Posts tagged ‘customer’

Don’t choose potential customers over current customers (aka “Screw You” marketing)

Ok, I’m usually a pretty friendly, easy-going guy. But I gotta tell you… there’s a trend in some walks of life that really irks the hell out of me. Let me explain the nature of my consternation with a specific example…

My wife and I are in good shape, and like to exercise regularly. We’ve been members of various gyms over the years, but invariably return to our home gym after a while because of an incredibly annoying, insidious sales technique that most health clubs practice: the open house, followed by the trial membership. This usually takes place once a month, which means that for one week per month there are five times as many people in the gyms, and it’s virtually impossible to find an open exercise machine. What’s worse is that these trial members don’t know how to use the machines, so they take twice as long as they should. And to top it all off, they have no intention of joining the gym, but since it’s free they’ll cheerfully take advantage of the situation.

Bottom line: potential customers are provided the same privileges and accommodations as paying customers, but haven’t had to devote one dime. Conversely, current customers that are paying dues and keeping the doors open are not able to enjoy the services for which they have paid. I call this “screw you” marketing, for the obvious reason.

This is a very dangerous and inefficient practice for several reasons:

  1. You piss off your current customer base. Their experience is tarnished and they will most likely abandon the service sooner than they should. In the words of the marketer, this reduces the Lifetime Customer Value significantly. (Here’s one of Aximum’s success stories that focuses on Lifetime Customer Value.)
  2. You focus your energies in the wrong places. I imagine the conversion rate for open houses/trial memberships is very low, so it may behoove the gyms to concentrate on activities that collect customers with greater revenue potential and ROI. When you offer something free, you’ll get tons of action, but very little conversion. This is one of those undeniable truths of marketing.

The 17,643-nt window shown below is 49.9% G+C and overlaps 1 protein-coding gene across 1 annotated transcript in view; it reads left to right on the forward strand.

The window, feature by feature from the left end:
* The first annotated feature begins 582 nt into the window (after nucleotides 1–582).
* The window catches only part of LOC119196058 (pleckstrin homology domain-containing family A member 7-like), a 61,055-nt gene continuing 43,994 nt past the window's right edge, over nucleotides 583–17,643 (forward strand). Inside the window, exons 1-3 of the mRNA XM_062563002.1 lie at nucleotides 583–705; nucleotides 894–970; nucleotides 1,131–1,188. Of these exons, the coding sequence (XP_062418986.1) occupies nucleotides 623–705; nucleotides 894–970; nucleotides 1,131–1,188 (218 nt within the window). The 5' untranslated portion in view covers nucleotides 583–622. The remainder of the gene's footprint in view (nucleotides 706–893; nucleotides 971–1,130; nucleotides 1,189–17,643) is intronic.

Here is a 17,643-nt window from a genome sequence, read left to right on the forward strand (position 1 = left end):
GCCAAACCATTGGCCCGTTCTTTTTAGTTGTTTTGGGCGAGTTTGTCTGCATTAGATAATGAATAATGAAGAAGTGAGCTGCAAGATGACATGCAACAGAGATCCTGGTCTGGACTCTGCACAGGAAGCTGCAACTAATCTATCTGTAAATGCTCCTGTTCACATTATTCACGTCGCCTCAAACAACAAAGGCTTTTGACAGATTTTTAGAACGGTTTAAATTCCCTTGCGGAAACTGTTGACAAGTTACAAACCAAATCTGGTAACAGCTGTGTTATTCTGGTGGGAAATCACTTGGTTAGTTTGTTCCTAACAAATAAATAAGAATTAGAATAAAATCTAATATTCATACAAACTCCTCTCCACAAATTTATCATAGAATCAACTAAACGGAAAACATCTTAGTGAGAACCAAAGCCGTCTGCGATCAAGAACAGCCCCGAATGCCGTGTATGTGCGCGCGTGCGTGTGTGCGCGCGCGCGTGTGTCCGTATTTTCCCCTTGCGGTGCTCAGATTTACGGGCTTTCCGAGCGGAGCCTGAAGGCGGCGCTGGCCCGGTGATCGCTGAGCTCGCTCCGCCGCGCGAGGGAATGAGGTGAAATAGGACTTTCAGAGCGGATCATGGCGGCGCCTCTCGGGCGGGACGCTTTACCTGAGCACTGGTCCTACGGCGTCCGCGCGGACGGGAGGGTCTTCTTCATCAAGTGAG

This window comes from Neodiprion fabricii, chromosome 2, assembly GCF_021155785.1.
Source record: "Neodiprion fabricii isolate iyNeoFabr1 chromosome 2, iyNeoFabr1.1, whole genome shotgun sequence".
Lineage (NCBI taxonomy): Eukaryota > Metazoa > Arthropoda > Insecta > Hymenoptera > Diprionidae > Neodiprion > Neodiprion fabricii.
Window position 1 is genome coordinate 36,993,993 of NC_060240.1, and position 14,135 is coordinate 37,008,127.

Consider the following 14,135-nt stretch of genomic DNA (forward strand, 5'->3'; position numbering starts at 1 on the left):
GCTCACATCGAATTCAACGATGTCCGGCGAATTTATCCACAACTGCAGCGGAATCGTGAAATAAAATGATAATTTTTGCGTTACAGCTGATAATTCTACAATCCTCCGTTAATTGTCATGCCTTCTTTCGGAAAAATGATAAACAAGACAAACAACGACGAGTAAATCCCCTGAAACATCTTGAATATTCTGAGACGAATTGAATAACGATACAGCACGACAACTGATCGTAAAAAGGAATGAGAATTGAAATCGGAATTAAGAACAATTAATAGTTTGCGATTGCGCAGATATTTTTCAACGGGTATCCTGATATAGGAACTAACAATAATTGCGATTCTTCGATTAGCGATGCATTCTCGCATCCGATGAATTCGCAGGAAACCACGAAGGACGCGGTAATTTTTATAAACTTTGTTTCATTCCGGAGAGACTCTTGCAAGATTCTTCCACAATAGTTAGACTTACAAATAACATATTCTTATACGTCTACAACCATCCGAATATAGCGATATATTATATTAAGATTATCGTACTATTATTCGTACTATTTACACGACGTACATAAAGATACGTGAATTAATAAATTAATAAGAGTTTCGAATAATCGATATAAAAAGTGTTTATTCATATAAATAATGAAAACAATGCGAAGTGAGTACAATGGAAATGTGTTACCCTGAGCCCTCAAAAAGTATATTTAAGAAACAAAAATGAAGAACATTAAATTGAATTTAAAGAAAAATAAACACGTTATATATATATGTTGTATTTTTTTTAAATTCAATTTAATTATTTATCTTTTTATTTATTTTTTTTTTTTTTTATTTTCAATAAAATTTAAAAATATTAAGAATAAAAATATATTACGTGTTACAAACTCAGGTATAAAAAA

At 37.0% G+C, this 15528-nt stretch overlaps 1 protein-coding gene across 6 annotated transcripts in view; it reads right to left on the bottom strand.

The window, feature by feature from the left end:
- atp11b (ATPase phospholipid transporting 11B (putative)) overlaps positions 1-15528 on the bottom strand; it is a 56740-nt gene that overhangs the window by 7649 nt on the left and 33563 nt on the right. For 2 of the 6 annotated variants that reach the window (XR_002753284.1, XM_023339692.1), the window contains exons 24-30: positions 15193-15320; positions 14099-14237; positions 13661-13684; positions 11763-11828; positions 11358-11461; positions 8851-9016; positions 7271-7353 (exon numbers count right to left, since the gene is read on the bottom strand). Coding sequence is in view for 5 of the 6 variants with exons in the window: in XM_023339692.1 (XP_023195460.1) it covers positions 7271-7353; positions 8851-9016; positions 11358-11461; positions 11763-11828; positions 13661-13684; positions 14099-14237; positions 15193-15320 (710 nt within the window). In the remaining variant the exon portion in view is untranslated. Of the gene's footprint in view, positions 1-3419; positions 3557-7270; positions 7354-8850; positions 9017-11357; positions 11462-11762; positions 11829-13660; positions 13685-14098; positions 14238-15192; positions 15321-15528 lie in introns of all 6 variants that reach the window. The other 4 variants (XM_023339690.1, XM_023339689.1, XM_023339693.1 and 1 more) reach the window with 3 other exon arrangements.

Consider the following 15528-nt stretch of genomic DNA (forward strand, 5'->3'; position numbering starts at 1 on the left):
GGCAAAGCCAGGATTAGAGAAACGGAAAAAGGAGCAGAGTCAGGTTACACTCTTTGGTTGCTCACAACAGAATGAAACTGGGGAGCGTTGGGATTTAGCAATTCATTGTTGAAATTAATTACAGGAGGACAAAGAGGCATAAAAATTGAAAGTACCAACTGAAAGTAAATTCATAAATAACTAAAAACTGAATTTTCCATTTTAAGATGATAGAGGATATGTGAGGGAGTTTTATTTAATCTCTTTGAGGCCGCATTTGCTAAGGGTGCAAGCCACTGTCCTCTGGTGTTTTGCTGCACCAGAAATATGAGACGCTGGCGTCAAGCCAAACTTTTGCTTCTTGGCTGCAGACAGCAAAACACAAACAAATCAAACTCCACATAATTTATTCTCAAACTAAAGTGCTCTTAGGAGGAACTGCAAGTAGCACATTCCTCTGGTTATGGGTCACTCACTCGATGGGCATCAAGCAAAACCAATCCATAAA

3. You don’t take advantage of repeat/renewed customers. These gyms spend a lot of time, energy, and money on developing the open houses. Curiously, not one ounce of thought or energy has been spent trying to get me to agree to a longer contract, sign up for other services, or anything else that would bring it additional revenue. This glaring deficiency in their marketing communication program shines out like a beacon in the night. If a company has proven, revenue-producing, long-term customers, it’s usually 3-5 times easier to gain additional revenue from them than it is to bleed it from the trick-or-treaters that sign up for the free stuff (sorry… I sounded a little bitter there).

When you’re seeking new customers, remember not to sacrifice your current customer base. If you abandon them, don’t be surprised if they abandon you.

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June 25, 2009 at 12:47 am Leave a comment

Leads and prospects and customers, oh my!

(Sung to “If I only had a brain” from the Wizard of Oz)
I’d could use my time much better, create a great newsletter
And plant some prospect seeds,
I could share our comp’ny vision
Help them make a ‘buy’ decision
If I only had some leads.

Yes, it’s another original adaption from yours truly. I’m willing to take full credit because, heck, nobody else wants to claim that crap as their own.

I’ve noticed a lot of people using the terms lead, prospect, and customer interchangeably, so I thought I’d take today to explain the differences between them. Once you speak the language, and understand the differences, it makes a lot more sense. It is also another way for me to build the kumbaya bridge between sales and marketing. Here we go:

  • Suspect – not a generally used term, but a suspect is defined as a person that may be in the market for the types of products and services your company (and your competition) produces. Is is essentially a superset of all your potential customers. You may not know who they are, and they may not know who you are, but they are out there, waiting to be discovered. You need to connect with suspects, or have them connect with you, in order to convert them into leads.
  • Lead – this is someone who is in the market for the types of products and services your company produces. They may specifically know about your company, you may know who they are, or both. They have expressed either a specific or general interest, and have provided contact information about themselves. Depending on their needs, budgets, and timelines, leads are traditionally classified as cold, warm, and hot.
  • Prospect – defined as a lead who has passed the initial qualification (in other words, they are a real person who exists) and is currently being engaged in some way, depending on their needs. In sales/CRM terms, if an ‘estimate’ or ‘opportunity’ is created for a lead, the lead becomes a prospect. The level of contact a prospect receives ranges from an occasional email or phone call to an in-person demo or pilot project.
  • Customer – occurs when a prospect makes a purchase decision. Once a company receives money (or, in sales/CRM terms, a ‘sales transaction’) from prospects for their products and services, those prospects are officially converted into customers. Bring the money, honey.

I’m taking some badly needed vacation time this week, so I won’t be writing any blog entries until next Monday. Until then, have a great week, thank you for your continued support and comments, and we’ll start fresh on Monday. Hasta luego.

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May 31, 2009 at 11:30 pm Leave a comment


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